"Abban vagyunk szabadok, amiben kontrollált formában válunk alkalmassá arra,
hogy az adottságainkat, készségeinket megéljük."

2010. szeptember 26., vasárnap

Videók és Képek

Csak egy rövid gyűjtemény, hogy legyen miből szemezgetni.


http://www.youtube.com/watch?v=53-UJ_8Rkho - a 6.közösség gyülekezője a Hyde Park sarkánál, Marble Arch és a Speakers' Corner között

http://www.youtube.com/watch?v=bQ4RIwvU5H4 - bejutottunk a parkba

http://www.youtube.com/watch?v=JWVucB4H9vg - A tömeg és Carol Vordelman

http://www.youtube.com/watch?v=HcdkXYQ3Z8E - XVI.Benedek beszéde

A szöveget az egyik katolikus blog-ról megszereztem:

My Brothers and Sisters in Christ, This is an evening of joy, of immense spiritual joy, for all of us. We are gathered here in prayerful vigil to prepare for tomorrow’s Mass, during which a great son of this nation. Cardinal John Henry Newman, will be declared Blessed. How many people, in England and throughout the world, have longed for this moment! It is also a great joy for me, personally, to share this experience with you. As you know, Newman has long been an important influence in my own life and thought, as he has been for so many people beyond these isles. The drama of Newman’s life invites us to examine our lives, to see them against the vast horizon of God’s plan and to grow in communion with the Church of every time and place: the Church of the apostles, the Church of the martyrs, the Church of the saints, the Church which Newman and to whose mission he devoted his entire life.

I thank Archbishop Peter Smith for his kind words of welcome in your name, and I am especially pleased to see the many young people who are present for this vigil. This evening, in context of our common prayer, I would like to reflect with you about a few aspects of Newman’s life which I consider very relevant to our lives as believers and to the life of the Church today.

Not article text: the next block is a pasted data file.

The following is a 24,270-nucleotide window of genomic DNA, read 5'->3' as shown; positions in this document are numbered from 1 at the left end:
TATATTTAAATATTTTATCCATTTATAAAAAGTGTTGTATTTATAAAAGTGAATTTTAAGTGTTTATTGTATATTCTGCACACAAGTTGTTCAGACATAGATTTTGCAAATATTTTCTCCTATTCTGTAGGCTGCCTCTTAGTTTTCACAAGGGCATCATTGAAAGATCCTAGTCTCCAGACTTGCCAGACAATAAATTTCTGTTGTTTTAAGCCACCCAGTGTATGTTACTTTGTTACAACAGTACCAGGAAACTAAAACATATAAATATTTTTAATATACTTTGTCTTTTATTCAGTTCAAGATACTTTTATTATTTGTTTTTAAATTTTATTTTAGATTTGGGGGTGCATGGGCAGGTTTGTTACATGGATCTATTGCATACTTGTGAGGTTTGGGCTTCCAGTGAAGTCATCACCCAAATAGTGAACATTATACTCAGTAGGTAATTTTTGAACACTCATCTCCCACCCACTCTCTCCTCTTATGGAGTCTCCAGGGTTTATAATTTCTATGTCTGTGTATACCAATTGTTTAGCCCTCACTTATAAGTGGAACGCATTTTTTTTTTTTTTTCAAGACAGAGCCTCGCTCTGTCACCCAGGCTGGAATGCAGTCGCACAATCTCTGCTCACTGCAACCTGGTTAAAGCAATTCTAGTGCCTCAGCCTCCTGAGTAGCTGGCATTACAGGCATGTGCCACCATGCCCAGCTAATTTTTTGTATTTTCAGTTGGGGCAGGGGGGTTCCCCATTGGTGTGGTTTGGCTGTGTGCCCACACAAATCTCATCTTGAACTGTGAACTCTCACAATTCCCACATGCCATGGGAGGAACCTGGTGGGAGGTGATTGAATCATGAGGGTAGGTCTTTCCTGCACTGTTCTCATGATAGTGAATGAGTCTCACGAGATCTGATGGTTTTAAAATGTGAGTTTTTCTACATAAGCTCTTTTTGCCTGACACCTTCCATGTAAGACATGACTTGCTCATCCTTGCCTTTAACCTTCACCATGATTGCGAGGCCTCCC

Let me begin by recalling that Newman, by his own account, traced the course of his whole life back to a powerful experience of a conversion which he had as young man. It was an immediate experience of the truth of God’s word, of the objective reality of Christian revelation as handed down in the Church. This experience, at once religious and intellectual, who would inspire his vocation to be a minister of the Gospel, his discernment of the source of authoritative teaching in the Church of God and his zeal for the renewal of ecclesial life in fidelity to the apostolic tradition. At the end of his life, Newman would describe his life’s work as a struggle against the growing tendency to view religion as a purely private and subjective matter, a question of personal opinion. Here is the first lesson we can learn from his life: in our day, when an intellectual and moral relativism threatens to sap the very foundations of our society, Newman reminds us that, as men and women made in the image and likeness of God, we were created to know the truth, to find in that truth our ultimate freedom and the fulfilment of our deepest human aspirations. In a word, we are meant to know Christ, who is himself ‘the way, and the truth and the life’.

(később folytatta)